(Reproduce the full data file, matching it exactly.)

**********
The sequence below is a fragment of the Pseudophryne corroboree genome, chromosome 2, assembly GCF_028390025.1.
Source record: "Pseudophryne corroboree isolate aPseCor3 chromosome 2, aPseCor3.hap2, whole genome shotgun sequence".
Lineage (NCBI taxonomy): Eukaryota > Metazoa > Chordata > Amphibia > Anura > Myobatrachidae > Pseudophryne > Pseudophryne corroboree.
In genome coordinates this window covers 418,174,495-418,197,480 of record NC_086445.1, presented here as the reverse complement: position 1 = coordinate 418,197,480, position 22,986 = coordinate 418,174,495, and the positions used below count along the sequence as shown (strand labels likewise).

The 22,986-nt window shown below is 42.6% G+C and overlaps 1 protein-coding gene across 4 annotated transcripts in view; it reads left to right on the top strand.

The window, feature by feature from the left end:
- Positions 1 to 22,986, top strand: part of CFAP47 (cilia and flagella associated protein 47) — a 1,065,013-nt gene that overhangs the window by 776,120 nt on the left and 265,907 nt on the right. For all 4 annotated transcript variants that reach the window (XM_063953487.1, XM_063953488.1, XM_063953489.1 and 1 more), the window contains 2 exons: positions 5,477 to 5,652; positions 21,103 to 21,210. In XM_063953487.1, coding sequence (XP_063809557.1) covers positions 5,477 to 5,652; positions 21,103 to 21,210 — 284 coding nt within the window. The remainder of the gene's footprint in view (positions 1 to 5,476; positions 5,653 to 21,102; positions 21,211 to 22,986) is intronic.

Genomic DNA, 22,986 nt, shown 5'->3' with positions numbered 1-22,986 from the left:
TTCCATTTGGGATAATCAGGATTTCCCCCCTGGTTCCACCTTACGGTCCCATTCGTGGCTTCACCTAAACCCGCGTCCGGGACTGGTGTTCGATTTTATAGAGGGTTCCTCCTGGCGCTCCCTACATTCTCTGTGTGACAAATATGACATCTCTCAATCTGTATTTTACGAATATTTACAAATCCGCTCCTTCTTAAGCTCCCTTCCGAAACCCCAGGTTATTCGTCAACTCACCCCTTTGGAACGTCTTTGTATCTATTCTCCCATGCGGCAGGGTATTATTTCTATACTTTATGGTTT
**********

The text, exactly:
The sequence below is a fragment of the Pseudophryne corroboree genome, chromosome 2, assembly GCF_028390025.1.
Source record: "Pseudophryne corroboree isolate aPseCor3 chromosome 2, aPseCor3.hap2, whole genome shotgun sequence".
Lineage (NCBI taxonomy): Eukaryota > Metazoa > Chordata > Amphibia > Anura > Myobatrachidae > Pseudophryne > Pseudophryne corroboree.
In genome coordinates this window covers 418,174,495-418,197,480 of record NC_086445.1, presented here as the reverse complement: position 1 = coordinate 418,197,480, position 22,986 = coordinate 418,174,495, and the positions used below count along the sequence as shown (strand labels likewise).

The 22,986-nt window shown below is 42.6% G+C and overlaps 1 protein-coding gene across 4 annotated transcripts in view; it reads left to right on the top strand.

The window, feature by feature from the left end:
- Positions 1 to 22,986, top strand: part of CFAP47 (cilia and flagella associated protein 47) — a 1,065,013-nt gene that overhangs the window by 776,120 nt on the left and 265,907 nt on the right. For all 4 annotated transcript variants that reach the window (XM_063953487.1, XM_063953488.1, XM_063953489.1 and 1 more), the window contains 2 exons: positions 5,477 to 5,652; positions 21,103 to 21,210. In XM_063953487.1, coding sequence (XP_063809557.1) covers positions 5,477 to 5,652; positions 21,103 to 21,210 — 284 coding nt within the window. The remainder of the gene's footprint in view (positions 1 to 5,476; positions 5,653 to 21,102; positions 21,211 to 22,986) is intronic.

Genomic DNA, 22,986 nt, shown 5'->3' with positions numbered 1-22,986 from the left:
TTCCATTTGGGATAATCAGGATTTCCCCCCTGGTTCCACCTTACGGTCCCATTCGTGGCTTCACCTAAACCCGCGTCCGGGACTGGTGTTCGATTTTATAGAGGGTTCCTCCTGGCGCTCCCTACATTCTCTGTGTGACAAATATGACATCTCTCAATCTGTATTTTACGAATATTTACAAATCCGCTCCTTCTTAAGCTCCCTTCCGAAACCCCAGGTTATTCGTCAACTCACCCCTTTGGAACGTCTTTGTATCTATTCTCCCATGCGGCAGGGTATTATTTCTATACTTTATGGTTT